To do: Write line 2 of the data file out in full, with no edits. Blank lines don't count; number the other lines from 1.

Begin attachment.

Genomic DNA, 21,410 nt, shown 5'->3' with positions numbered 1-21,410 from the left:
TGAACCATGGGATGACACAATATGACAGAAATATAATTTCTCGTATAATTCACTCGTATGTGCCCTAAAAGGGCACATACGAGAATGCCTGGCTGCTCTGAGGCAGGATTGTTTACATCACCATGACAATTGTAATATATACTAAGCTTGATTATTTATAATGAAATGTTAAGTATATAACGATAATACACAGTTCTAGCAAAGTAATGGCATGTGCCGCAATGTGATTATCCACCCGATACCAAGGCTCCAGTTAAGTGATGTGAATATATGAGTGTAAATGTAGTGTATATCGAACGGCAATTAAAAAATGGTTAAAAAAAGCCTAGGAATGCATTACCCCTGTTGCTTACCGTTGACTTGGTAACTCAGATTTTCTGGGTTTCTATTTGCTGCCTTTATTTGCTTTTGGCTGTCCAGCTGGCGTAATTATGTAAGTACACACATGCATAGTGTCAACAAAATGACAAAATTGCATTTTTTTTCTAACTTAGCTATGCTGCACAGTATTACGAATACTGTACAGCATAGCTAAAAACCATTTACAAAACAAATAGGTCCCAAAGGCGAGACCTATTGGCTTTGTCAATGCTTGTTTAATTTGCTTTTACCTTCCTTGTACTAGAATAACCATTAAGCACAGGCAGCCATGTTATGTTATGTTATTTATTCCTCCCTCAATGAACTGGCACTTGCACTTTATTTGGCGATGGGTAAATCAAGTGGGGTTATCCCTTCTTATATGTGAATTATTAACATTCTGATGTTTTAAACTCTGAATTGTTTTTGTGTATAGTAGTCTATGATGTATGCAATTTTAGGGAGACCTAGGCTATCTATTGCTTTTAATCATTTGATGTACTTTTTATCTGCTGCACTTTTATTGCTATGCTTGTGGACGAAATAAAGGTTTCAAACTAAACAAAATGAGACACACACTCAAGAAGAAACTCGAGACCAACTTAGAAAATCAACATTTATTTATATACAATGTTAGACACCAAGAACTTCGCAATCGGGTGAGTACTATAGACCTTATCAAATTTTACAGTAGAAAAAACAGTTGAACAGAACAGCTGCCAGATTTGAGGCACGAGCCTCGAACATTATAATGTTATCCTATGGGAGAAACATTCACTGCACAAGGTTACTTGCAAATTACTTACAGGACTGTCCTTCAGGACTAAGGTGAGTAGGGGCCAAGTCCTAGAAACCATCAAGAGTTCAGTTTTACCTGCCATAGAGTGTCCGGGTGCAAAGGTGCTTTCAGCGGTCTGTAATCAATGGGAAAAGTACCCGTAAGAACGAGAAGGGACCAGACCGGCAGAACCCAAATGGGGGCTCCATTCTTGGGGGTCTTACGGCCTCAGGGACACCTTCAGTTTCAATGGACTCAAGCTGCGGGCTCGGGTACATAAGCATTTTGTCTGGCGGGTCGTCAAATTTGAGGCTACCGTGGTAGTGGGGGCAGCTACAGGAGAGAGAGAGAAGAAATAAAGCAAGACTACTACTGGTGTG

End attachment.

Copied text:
TGAACCATGGGATGACACAATATGACAGAAATATAATTTCTCGTATAATTCACTCGTATGTGCCCTAAAAGGGCACATACGAGAATGCCTGGCTGCTCTGAGGCAGGATTGTTTACATCACCATGACAATTGTAATATATACTAAGCTTGATTATTTATAATGAAATGTTAAGTATATAACGATAATACACAGTTCTAGCAAAGTAATGGCATGTGCCGCAATGTGATTATCCACCCGATACCAAGGCTCCAGTTAAGTGATGTGAATATATGAGTGTAAATGTAGTGTATATCGAACGGCAATTAAAAAATGGTTAAAAAAAGCCTAGGAATGCATTACCCCTGTTGCTTACCGTTGACTTGGTAACTCAGATTTTCTGGGTTTCTATTTGCTGCCTTTATTTGCTTTTGGCTGTCCAGCTGGCGTAATTATGTAAGTACACACATGCATAGTGTCAACAAAATGACAAAATTGCATTTTTTTTCTAACTTAGCTATGCTGCACAGTATTACGAATACTGTACAGCATAGCTAAAAACCATTTACAAAACAAATAGGTCCCAAAGGCGAGACCTATTGGCTTTGTCAATGCTTGTTTAATTTGCTTTTACCTTCCTTGTACTAGAATAACCATTAAGCACAGGCAGCCATGTTATGTTATGTTATTTATTCCTCCCTCAATGAACTGGCACTTGCACTTTATTTGGCGATGGGTAAATCAAGTGGGGTTATCCCTTCTTATATGTGAATTATTAACATTCTGATGTTTTAAACTCTGAATTGTTTTTGTGTATAGTAGTCTATGATGTATGCAATTTTAGGGAGACCTAGGCTATCTATTGCTTTTAATCATTTGATGTACTTTTTATCTGCTGCACTTTTATTGCTATGCTTGTGGACGAAATAAAGGTTTCAAACTAAACAAAATGAGACACACACTCAAGAAGAAACTCGAGACCAACTTAGAAAATCAACATTTATTTATATACAATGTTAGACACCAAGAACTTCGCAATCGGGTGAGTACTATAGACCTTATCAAATTTTACAGTAGAAAAAACAGTTGAACAGAACAGCTGCCAGATTTGAGGCACGAGCCTCGAACATTATAATGTTATCCTATGGGAGAAACATTCACTGCACAAGGTTACTTGCAAATTACTTACAGGACTGTCCTTCAGGACTAAGGTGAGTAGGGGCCAAGTCCTAGAAACCATCAAGAGTTCAGTTTTACCTGCCATAGAGTGTCCGGGTGCAAAGGTGCTTTCAGCGGTCTGTAATCAATGGGAAAAGTACCCGTAAGAACGAGAAGGGACCAGACCGGCAGAACCCAAATGGGGGCTCCATTCTTGGGGGTCTTACGGCCTCAGGGACACCTTCAGTTTCAATGGACTCAAGCTGCGGGCTCGGGTACATAAGCATTTTGTCTGGCGGGTCGTCAAATTTGAGGCTACCGTGGTAGTGGGGGCAGCTACAGGAGAGAGAGAGAAGAAATAAAGCAAGACTACTACTGGTGTG